Interview for telegraph operator: Fr. Mark Link S.J. once told an incident that happened during the great depression (AD 1929-1939). Jobs were scarce, and when an opening was announced, dozens of applicants applied. On this occasion, they crowded into a waiting room, eager to be interviewed for the position of telegraph operator. But the noise of their conversation competed against a steady background of dots and dashes. Suddenly, the door opened and yet another applicant entered the room. After standing there quietly for a moment listening attentively to the dots and dashes, he walked to a door marked “Private” and knocked. The personnel director opened the door and announced to the others, “You may all go now; this applicant has the job.” Furious and frustrated, the others demanded an explanation. At that, the director said, “Listen!” When the room became quiet, all heard the dots and dashes, repeating over and over the same message, “If you hear this, come in; the job is yours.” This story reminds us that God is constantly speaking to us, but, like the crowd of applicants, we are not always listening. Today’s Gospel describes how the Risen Lord reveals himself to his listening and observant apostles through a miraculous catch of fish and then confers on Peter Primacy in the Church.

Life messages: We need to open our eyes, ears and hearts wide to see, hear, and experience the Risen Lord coming into our lives in various forms, circumstances and events:

1) The Risen Lord blesses us with success and achievements.  We often fail to acknowledge the presence of the Risen Lord behind our unexpected successes, great achievements, promotions at work, miraculous healings, and success in relationships.  He is right there in our parties, celebrations and occasions of rejoicing.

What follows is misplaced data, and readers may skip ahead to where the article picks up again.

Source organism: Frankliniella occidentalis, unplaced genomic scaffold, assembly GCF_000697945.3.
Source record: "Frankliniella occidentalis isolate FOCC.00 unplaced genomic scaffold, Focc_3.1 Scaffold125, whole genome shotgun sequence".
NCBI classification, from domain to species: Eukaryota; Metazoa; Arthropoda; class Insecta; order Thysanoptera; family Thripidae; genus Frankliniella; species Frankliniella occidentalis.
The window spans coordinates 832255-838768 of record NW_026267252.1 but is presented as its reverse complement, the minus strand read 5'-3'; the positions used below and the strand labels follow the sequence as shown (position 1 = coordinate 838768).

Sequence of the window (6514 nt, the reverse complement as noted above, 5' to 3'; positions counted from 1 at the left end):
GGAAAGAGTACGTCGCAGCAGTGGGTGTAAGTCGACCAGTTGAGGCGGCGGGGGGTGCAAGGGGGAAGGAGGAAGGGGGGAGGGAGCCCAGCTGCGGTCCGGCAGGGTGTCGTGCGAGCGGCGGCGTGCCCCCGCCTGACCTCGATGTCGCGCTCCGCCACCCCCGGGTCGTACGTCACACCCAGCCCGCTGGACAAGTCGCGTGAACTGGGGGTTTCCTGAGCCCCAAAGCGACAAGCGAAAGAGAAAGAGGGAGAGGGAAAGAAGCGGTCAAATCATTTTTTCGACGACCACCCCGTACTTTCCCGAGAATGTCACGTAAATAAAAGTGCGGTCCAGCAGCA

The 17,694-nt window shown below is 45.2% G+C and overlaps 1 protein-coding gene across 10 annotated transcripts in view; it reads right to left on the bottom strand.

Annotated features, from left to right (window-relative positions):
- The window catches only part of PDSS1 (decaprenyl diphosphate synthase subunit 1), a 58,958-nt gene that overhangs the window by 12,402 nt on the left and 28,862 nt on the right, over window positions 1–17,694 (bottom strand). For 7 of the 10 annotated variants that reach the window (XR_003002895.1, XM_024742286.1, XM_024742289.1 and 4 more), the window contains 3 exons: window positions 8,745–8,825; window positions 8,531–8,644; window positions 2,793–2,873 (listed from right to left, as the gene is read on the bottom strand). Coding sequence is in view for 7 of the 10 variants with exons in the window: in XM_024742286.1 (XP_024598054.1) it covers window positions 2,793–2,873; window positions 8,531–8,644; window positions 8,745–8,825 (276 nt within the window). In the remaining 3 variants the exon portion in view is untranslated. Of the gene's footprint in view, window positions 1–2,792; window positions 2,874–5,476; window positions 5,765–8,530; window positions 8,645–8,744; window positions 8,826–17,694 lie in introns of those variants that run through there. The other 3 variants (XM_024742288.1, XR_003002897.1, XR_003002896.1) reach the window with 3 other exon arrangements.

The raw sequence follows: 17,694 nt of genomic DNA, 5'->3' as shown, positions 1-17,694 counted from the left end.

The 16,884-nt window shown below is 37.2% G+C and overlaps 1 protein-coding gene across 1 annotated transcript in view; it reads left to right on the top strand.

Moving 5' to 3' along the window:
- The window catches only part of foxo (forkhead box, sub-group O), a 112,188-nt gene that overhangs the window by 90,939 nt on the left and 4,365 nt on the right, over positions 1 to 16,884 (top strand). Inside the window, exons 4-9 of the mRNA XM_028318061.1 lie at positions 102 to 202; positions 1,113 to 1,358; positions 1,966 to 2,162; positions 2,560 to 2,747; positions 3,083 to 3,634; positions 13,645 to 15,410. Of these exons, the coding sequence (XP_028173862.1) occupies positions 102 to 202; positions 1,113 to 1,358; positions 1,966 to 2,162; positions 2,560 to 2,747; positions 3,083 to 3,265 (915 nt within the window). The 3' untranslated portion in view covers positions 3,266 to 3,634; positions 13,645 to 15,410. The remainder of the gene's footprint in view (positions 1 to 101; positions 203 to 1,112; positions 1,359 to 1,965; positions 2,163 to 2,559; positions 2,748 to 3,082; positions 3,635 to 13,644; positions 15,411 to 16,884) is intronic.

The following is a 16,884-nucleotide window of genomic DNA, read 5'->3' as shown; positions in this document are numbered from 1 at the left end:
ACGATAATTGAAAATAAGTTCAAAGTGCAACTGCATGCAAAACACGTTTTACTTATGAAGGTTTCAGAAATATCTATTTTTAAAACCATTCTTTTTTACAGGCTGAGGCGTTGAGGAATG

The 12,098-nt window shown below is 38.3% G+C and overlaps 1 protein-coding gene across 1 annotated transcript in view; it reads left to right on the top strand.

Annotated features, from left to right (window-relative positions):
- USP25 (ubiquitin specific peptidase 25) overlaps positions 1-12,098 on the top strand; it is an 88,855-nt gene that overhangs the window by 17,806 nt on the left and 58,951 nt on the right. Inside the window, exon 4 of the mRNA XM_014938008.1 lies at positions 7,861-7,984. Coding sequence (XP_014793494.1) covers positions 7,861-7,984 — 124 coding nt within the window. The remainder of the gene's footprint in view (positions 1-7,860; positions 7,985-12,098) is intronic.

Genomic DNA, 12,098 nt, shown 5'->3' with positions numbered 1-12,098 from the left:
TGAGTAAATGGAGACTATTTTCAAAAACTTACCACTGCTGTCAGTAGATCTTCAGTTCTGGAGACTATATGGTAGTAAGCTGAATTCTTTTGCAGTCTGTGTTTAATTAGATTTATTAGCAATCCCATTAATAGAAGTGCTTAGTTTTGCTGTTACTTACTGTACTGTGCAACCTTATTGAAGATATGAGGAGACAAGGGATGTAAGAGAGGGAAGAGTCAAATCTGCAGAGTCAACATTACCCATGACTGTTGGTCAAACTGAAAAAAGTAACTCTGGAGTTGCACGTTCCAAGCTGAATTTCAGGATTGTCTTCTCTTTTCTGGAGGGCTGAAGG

2) The Risen Lord is present in our pains and suffering: Acts 9:1-13 tells us how the Risen Lord transformed the life of Saul by pushing him down onto the Damascus road and making him temporarily blind.  The same Jesus often visits us in the form of accidents, illnesses, the loss of dear ones, pain and suffering, and problems in relationships.

3) The Risen Lord visits us through our friends and well-wishers: He is present in those who visit us and encourage us in our sad and desperate moments.  The Risen Lord visits us in the form of unexpected help from the least expected persons in our dire needs.


4) The Risen Lord is present in our Christian worship: He is present on our altars during the Holy Mass to share His life with us; He is present in the words of Holy Scripture; He is there in the Sacraments and He is there where two or three are gathered in his name (Matthew 18: 20).

A letter from Father Albert

5th of May 2019

Greetings in Christ,

We continue living the spirit and the message of the risen Christ. Like the apostles did after the resurrection of Jesus, who went back to their usual daily livelihood, we do too. After the Easter celebrations we keep the good news in our hearts about our risen Lord. He gives us hope, and is now our consolation in life’s trials.

Let us remember that the risen Christ appeared to his disciples many times in many ways to strengthen their faith. Jesus does the same thing for us too. The good news of the risen Christ is inspiring for us to keep in our hearts, while living in these troubled times. Jesus gave a new opportunity to Peter to affirm his love, after having denied the Lord three times. Peter is given the chance to follow Jesus as a deeply dedicated apostle. Jesus gives us this same gift, calling us to be more faithful witnesses to him than ever, as disciples in these modern times.


Fr. Albert B. Becher